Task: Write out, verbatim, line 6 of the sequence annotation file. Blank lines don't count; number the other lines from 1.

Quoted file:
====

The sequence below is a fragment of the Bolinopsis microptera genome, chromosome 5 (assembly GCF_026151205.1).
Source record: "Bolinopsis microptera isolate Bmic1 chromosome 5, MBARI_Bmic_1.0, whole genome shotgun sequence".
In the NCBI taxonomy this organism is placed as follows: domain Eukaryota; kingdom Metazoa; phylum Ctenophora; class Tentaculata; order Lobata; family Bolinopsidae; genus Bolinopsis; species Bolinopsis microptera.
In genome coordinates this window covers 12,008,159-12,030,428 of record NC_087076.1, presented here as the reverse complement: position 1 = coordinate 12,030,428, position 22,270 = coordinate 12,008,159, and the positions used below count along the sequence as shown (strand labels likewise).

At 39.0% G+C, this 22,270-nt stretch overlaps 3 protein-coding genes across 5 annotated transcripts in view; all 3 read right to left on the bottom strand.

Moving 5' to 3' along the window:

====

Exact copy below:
Moving 5' to 3' along the window: